Judging from Safe House you may think that Denzel Washington as a bad guy is a new scheme in reinventing himself within the Hollywood system, just like Liam Neeson is now an action hero or Robert DeNiro’s switch from method actor to lame but profitable comedian. You would be wrong though. Of course Denzel is best as a character actor, and the good-guy everyman persona is what he was initially known for. As an action hero he has carried this good egg schtick to good use in films such as Man on Fire and The Hunt For the Red October. But after the success of Training Day and American Gangster, he is back playing a very naughty boy indeed. One of his first screen roles was as a bad guy playing a street mugger in the Michael Winner film Death Wish. Later on he found recognition first as Steve Biko in Cry Freedom, then as the ex-slave soldier in Glory. The question is though, which is better, good Denzel or bad Denzel?
Glory versus Death Wish
In Glory he got a best supporting actor Oscar for playing the freed slave turned soldier, as Chris Hicks wrote in The Desert News that there “are two of our finest actors — Morgan Freeman…and Denzel Washington.” In Death Wish however, he is not even credited for his role and playing a street mugger , and as a film made in 1976 it is not really setting an example for young African American males without a father figure, is it? NEXT.
In the Bone collector he plays a paraplegic forensic detective alongside Angelina Jolie in a blatant Silence of the Lambs/ Rear Window rip off. Whilst in Training Day he plays a corrupt cop that has you guessing to the last minute whether it is all a sick joke or whether it’s for real. He is extremely bad-ass in Training Day but pathetic in The Bone collector. He deservedly won the Oscar playing bad Denzel. But for playing good Denzel, all he got was a 28% average approval rating on Rotten Tomatoes.
In Crimson Tide he plays a lieutenant commander of a submarine who has little combat experience going at loggerheads with his racist superior Gene Hackman. He reluctantly initiates a mutiny in order to prevent a full scale war between the US and the Soviet Union resulting in him becoming a hero. In American Gangster he plays renowned Harlem gangster Frank Lucas going at loggerheads with man on a mission detective Russell Crowe. He smuggles heroin into the United States on American service planes returning from the Vietnam War. So one is a hero who serves his country and the other becomes public enemy number one mainly through unpatriotic acts. Bad Denzel wins because going against Russell Crowe is braver than going against Gene Hackman.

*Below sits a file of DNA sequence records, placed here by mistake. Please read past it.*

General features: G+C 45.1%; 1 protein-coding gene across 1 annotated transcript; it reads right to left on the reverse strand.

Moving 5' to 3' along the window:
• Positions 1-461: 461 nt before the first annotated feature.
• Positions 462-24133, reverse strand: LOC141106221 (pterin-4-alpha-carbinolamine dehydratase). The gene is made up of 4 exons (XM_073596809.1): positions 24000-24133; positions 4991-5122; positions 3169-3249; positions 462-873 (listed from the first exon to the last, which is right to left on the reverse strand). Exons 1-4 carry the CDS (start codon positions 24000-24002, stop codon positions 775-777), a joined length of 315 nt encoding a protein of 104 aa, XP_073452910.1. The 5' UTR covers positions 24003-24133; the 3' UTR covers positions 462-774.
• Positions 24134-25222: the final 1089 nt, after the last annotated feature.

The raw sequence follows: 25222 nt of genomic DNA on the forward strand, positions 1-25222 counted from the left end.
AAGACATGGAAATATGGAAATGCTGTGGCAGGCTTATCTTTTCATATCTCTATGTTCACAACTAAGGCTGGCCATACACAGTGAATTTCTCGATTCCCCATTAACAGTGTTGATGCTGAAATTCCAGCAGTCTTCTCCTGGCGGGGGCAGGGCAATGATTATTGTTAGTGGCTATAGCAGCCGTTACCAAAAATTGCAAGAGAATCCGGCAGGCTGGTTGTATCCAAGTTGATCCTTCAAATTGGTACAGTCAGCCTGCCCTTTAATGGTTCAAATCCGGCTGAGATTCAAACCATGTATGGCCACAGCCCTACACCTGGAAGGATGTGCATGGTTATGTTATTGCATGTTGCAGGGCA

Winner is awarded to Bad Denzel, who wins two out of three, therefore being bad pays. This though is a relatively new thing amongst actors. There was a time when bad guy roles were reserved for people like Jack Palance and Peter Lorre; people of a certain look, but not anymore. Humphrey Bogart used to always play the bad guy until he ended up in Casablanca, and a similar career path fell to Lee Marvin.
But there was an actor who broke the mould in switching from good to bad quite shockingly, back in 1968. In Once Upon a time in The West a family is ruthlessly gunned down; a young red haired boy being the only survivor. As the camera pans round to reveal the perpetrators we notice the familiar face of Henry Fonda! For those that don’t know this is the all American hero and liberal who had played Abraham Lincoln, starred in Grapes of Wrath and 12 Angry Men. He was the white bread cowboy in westerns such as The Return Of Frank James and My Darling Clementine. So this casting was as shocking as Will Smith playing a paedophile.
In the late 80’s to mid 90’s Alan Rickman made being bad cool with his turn as terrorist Hans Gruber, who had just as many good lines as Bruce Willis but with a better wardrobe (Savile Row London apparently ). In Face/Off both John Travolta and Nicholas Cage took it in turns to play the villain and both had more fun doing so, than playing the hero. There have been many other contemporary actors who’ve put in impressive and memorable turns as the bad guy; Tom Cruise, Brad Pitt, Kevin Spacey, Gary Oldman, Edward Norton, Heath Ledger and many more. What you have to realise is that though crime does not pay, it does though make for an interesting time.
Safehouse is still in cinemas now